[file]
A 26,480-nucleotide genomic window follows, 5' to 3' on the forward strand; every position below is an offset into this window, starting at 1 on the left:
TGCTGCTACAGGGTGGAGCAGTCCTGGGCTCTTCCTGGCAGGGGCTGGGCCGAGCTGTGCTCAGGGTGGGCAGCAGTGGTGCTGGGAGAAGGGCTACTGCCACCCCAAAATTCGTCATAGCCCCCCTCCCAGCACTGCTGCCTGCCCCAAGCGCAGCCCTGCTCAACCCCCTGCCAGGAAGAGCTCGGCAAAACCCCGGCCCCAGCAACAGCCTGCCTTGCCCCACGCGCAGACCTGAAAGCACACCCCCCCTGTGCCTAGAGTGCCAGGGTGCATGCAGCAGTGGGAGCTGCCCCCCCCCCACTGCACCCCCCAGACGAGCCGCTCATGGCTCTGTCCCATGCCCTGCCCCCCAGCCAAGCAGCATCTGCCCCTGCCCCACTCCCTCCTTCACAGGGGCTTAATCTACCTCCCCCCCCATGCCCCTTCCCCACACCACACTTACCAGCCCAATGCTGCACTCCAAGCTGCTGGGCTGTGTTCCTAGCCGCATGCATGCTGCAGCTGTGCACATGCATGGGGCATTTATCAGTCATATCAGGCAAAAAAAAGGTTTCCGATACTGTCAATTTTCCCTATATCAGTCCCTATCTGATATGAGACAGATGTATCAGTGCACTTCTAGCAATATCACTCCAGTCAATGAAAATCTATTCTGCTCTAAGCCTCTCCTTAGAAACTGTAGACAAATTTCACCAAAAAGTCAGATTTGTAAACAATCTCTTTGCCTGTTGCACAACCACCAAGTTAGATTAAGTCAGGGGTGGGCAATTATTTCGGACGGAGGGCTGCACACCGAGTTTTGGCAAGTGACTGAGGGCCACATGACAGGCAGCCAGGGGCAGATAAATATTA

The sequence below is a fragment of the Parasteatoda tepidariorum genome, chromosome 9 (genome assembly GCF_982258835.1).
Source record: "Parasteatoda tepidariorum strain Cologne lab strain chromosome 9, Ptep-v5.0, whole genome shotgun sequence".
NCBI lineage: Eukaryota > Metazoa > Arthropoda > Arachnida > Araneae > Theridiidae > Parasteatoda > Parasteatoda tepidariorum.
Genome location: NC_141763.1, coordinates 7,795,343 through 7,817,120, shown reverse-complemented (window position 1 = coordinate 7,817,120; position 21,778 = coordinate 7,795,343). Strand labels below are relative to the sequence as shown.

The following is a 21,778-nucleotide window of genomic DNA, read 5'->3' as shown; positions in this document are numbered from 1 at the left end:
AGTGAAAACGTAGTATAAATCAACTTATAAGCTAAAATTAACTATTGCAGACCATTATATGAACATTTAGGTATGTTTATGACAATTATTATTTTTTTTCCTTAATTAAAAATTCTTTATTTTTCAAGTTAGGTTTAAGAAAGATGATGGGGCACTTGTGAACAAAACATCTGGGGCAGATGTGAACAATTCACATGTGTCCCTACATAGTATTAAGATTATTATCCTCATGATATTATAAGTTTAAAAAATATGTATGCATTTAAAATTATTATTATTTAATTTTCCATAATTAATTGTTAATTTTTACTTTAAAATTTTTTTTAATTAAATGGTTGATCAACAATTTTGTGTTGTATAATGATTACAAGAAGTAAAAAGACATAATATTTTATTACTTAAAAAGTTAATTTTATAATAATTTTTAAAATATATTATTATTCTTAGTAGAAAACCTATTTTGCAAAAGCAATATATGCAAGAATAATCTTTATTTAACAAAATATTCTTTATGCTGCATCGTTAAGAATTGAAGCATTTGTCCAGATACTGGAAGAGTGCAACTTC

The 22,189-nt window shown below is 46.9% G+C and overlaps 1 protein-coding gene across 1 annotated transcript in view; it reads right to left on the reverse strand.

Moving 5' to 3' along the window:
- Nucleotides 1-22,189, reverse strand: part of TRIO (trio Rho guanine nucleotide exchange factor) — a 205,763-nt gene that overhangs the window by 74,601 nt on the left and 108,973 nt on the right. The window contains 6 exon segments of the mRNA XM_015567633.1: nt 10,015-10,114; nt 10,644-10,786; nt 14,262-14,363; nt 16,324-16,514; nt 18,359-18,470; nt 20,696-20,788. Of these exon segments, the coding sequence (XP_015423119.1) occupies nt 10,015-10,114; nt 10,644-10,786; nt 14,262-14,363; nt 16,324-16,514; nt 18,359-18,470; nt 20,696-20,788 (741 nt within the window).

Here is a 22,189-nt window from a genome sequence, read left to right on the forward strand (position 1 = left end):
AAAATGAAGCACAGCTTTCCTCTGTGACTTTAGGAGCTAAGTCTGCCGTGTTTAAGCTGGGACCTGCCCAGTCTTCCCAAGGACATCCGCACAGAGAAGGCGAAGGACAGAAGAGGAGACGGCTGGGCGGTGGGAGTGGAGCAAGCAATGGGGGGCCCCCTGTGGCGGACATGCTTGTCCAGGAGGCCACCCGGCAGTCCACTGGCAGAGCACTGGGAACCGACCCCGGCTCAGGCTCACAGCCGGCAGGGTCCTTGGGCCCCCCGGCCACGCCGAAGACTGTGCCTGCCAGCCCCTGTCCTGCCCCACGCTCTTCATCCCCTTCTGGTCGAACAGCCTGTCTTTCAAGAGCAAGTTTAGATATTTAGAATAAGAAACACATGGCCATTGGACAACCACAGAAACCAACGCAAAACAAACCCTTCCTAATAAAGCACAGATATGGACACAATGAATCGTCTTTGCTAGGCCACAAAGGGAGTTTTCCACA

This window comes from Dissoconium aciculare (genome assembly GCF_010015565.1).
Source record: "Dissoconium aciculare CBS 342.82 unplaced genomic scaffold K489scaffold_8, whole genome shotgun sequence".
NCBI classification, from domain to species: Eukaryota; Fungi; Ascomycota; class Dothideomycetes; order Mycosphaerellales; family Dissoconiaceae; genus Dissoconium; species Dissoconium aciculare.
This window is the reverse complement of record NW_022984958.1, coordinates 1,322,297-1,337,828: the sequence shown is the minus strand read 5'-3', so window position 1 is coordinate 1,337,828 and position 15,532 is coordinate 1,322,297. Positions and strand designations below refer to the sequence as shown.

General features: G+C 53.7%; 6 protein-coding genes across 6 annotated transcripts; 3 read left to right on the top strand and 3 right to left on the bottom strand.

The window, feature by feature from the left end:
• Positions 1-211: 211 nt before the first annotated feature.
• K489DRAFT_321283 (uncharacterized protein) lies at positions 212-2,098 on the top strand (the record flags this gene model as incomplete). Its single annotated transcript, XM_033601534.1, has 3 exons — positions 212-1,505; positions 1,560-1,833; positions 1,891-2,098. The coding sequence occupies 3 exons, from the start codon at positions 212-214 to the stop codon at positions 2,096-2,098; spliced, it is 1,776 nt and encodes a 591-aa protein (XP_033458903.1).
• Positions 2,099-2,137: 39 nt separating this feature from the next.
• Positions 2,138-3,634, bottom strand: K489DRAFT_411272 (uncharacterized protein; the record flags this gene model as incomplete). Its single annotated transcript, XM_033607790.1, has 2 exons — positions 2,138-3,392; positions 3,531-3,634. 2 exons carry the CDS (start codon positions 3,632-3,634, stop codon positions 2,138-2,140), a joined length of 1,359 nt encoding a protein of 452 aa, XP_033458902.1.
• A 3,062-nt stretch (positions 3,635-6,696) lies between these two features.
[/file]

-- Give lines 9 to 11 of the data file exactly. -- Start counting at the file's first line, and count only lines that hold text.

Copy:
The 22,189-nt window shown below is 46.9% G+C and overlaps 1 protein-coding gene across 1 annotated transcript in view; it reads right to left on the reverse strand.

Moving 5' to 3' along the window:
- Nucleotides 1-22,189, reverse strand: part of TRIO (trio Rho guanine nucleotide exchange factor) — a 205,763-nt gene that overhangs the window by 74,601 nt on the left and 108,973 nt on the right. The window contains 6 exon segments of the mRNA XM_015567633.1: nt 10,015-10,114; nt 10,644-10,786; nt 14,262-14,363; nt 16,324-16,514; nt 18,359-18,470; nt 20,696-20,788. Of these exon segments, the coding sequence (XP_015423119.1) occupies nt 10,015-10,114; nt 10,644-10,786; nt 14,262-14,363; nt 16,324-16,514; nt 18,359-18,470; nt 20,696-20,788 (741 nt within the window).